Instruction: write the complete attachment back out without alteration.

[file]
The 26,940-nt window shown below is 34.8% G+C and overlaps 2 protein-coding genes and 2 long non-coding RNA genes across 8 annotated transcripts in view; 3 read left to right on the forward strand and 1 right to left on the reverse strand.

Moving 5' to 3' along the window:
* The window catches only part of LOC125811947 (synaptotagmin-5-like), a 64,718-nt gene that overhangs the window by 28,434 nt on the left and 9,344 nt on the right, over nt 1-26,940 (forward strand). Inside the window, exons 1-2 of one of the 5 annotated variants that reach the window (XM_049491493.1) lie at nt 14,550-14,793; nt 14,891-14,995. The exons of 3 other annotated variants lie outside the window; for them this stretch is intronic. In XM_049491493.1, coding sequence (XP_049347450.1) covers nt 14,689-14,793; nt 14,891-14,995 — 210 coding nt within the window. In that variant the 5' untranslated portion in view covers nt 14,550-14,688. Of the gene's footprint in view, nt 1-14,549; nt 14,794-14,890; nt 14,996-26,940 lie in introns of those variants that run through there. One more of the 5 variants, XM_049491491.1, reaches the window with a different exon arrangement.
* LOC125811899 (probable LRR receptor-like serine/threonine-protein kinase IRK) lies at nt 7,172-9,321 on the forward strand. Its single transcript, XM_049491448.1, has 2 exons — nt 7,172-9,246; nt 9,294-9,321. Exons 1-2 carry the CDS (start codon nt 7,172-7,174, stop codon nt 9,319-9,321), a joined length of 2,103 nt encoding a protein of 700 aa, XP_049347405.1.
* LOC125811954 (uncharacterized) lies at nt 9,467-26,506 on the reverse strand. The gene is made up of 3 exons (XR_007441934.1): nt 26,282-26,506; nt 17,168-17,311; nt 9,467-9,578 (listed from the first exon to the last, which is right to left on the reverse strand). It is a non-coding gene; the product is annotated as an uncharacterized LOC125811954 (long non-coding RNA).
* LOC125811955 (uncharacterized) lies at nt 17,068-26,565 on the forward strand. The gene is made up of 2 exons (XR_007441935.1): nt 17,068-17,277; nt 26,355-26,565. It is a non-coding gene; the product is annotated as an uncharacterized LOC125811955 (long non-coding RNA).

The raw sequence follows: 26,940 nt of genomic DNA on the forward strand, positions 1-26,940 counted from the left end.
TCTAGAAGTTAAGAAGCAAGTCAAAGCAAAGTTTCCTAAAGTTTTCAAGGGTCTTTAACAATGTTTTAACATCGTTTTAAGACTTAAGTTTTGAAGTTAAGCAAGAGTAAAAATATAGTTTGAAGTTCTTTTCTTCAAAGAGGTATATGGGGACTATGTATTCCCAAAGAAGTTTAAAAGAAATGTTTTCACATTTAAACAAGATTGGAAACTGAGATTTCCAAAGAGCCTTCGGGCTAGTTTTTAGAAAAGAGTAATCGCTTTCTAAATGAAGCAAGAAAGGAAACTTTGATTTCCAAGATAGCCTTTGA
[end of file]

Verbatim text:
The 26,940-nt window shown below is 34.8% G+C and overlaps 2 protein-coding genes and 2 long non-coding RNA genes across 8 annotated transcripts in view; 3 read left to right on the forward strand and 1 right to left on the reverse strand.

Moving 5' to 3' along the window:
* The window catches only part of LOC125811947 (synaptotagmin-5-like), a 64,718-nt gene that overhangs the window by 28,434 nt on the left and 9,344 nt on the right, over nt 1-26,940 (forward strand). Inside the window, exons 1-2 of one of the 5 annotated variants that reach the window (XM_049491493.1) lie at nt 14,550-14,793; nt 14,891-14,995. The exons of 3 other annotated variants lie outside the window; for them this stretch is intronic. In XM_049491493.1, coding sequence (XP_049347450.1) covers nt 14,689-14,793; nt 14,891-14,995 — 210 coding nt within the window. In that variant the 5' untranslated portion in view covers nt 14,550-14,688. Of the gene's footprint in view, nt 1-14,549; nt 14,794-14,890; nt 14,996-26,940 lie in introns of those variants that run through there. One more of the 5 variants, XM_049491491.1, reaches the window with a different exon arrangement.
* LOC125811899 (probable LRR receptor-like serine/threonine-protein kinase IRK) lies at nt 7,172-9,321 on the forward strand. Its single transcript, XM_049491448.1, has 2 exons — nt 7,172-9,246; nt 9,294-9,321. Exons 1-2 carry the CDS (start codon nt 7,172-7,174, stop codon nt 9,319-9,321), a joined length of 2,103 nt encoding a protein of 700 aa, XP_049347405.1.
* LOC125811954 (uncharacterized) lies at nt 9,467-26,506 on the reverse strand. The gene is made up of 3 exons (XR_007441934.1): nt 26,282-26,506; nt 17,168-17,311; nt 9,467-9,578 (listed from the first exon to the last, which is right to left on the reverse strand). It is a non-coding gene; the product is annotated as an uncharacterized LOC125811954 (long non-coding RNA).
* LOC125811955 (uncharacterized) lies at nt 17,068-26,565 on the forward strand. The gene is made up of 2 exons (XR_007441935.1): nt 17,068-17,277; nt 26,355-26,565. It is a non-coding gene; the product is annotated as an uncharacterized LOC125811955 (long non-coding RNA).

The raw sequence follows: 26,940 nt of genomic DNA on the forward strand, positions 1-26,940 counted from the left end.
TCTAGAAGTTAAGAAGCAAGTCAAAGCAAAGTTTCCTAAAGTTTTCAAGGGTCTTTAACAATGTTTTAACATCGTTTTAAGACTTAAGTTTTGAAGTTAAGCAAGAGTAAAAATATAGTTTGAAGTTCTTTTCTTCAAAGAGGTATATGGGGACTATGTATTCCCAAAGAAGTTTAAAAGAAATGTTTTCACATTTAAACAAGATTGGAAACTGAGATTTCCAAAGAGCCTTCGGGCTAGTTTTTAGAAAAGAGTAATCGCTTTCTAAATGAAGCAAGAAAGGAAACTTTGATTTCCAAGATAGCCTTTGA